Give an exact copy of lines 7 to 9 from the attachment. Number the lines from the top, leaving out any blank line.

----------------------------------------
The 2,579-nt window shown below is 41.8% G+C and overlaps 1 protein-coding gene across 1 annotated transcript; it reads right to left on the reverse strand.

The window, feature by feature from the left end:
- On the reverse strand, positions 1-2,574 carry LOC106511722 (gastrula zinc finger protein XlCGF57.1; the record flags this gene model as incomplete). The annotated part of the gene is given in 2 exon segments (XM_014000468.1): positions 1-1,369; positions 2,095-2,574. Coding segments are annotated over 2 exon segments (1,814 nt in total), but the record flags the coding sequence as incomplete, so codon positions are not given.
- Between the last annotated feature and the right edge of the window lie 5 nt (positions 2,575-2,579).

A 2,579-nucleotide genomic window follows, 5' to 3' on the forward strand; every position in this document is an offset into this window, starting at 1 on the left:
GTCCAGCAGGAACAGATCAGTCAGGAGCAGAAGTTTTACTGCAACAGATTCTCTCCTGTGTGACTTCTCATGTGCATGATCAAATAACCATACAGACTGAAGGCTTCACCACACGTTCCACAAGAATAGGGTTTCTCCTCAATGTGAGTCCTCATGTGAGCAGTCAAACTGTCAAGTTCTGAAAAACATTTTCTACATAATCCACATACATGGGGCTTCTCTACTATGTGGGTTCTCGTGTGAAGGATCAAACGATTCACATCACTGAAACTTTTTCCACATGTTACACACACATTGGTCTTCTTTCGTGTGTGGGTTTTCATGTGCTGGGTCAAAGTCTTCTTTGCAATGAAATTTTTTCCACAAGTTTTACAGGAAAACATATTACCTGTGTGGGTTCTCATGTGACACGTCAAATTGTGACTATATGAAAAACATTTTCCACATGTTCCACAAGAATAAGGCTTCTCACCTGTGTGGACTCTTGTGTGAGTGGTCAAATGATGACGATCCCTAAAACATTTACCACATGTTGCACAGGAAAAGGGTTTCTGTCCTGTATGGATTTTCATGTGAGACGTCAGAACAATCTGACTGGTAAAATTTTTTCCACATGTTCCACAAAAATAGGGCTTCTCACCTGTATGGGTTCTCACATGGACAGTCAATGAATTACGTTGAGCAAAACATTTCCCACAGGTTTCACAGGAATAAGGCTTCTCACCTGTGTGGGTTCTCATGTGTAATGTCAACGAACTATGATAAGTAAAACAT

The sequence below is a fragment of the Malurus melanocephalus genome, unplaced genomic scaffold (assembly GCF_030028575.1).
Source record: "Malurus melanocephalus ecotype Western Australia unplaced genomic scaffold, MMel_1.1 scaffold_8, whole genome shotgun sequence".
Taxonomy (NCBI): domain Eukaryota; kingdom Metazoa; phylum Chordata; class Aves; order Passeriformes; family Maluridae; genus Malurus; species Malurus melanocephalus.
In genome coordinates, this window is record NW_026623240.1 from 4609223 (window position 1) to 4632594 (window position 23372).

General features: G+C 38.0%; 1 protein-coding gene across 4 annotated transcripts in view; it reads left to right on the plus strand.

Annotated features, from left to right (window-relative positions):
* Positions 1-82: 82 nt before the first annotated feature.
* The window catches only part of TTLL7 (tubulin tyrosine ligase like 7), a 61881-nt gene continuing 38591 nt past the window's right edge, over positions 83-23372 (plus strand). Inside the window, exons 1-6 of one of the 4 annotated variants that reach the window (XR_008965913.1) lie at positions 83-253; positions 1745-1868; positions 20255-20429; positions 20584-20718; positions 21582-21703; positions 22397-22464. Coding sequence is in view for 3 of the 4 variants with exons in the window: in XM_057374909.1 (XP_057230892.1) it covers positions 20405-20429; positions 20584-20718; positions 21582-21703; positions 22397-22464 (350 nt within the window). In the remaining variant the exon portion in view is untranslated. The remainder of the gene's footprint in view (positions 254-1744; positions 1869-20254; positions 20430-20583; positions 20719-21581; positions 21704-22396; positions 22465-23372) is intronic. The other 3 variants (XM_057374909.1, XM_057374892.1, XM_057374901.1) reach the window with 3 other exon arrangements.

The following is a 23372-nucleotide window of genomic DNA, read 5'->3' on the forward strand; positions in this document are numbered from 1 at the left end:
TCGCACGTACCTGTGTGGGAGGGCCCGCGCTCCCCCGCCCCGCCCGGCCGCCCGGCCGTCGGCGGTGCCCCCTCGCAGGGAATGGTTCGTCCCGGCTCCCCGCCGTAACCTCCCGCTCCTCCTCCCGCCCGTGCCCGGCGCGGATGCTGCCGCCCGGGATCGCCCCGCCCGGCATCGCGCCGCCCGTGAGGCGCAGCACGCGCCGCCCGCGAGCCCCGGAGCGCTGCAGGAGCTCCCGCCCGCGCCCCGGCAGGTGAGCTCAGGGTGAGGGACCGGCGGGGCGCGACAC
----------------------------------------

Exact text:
The sequence below is a fragment of the Malurus melanocephalus genome, unplaced genomic scaffold (assembly GCF_030028575.1).
Source record: "Malurus melanocephalus ecotype Western Australia unplaced genomic scaffold, MMel_1.1 scaffold_8, whole genome shotgun sequence".
Taxonomy (NCBI): domain Eukaryota; kingdom Metazoa; phylum Chordata; class Aves; order Passeriformes; family Maluridae; genus Malurus; species Malurus melanocephalus.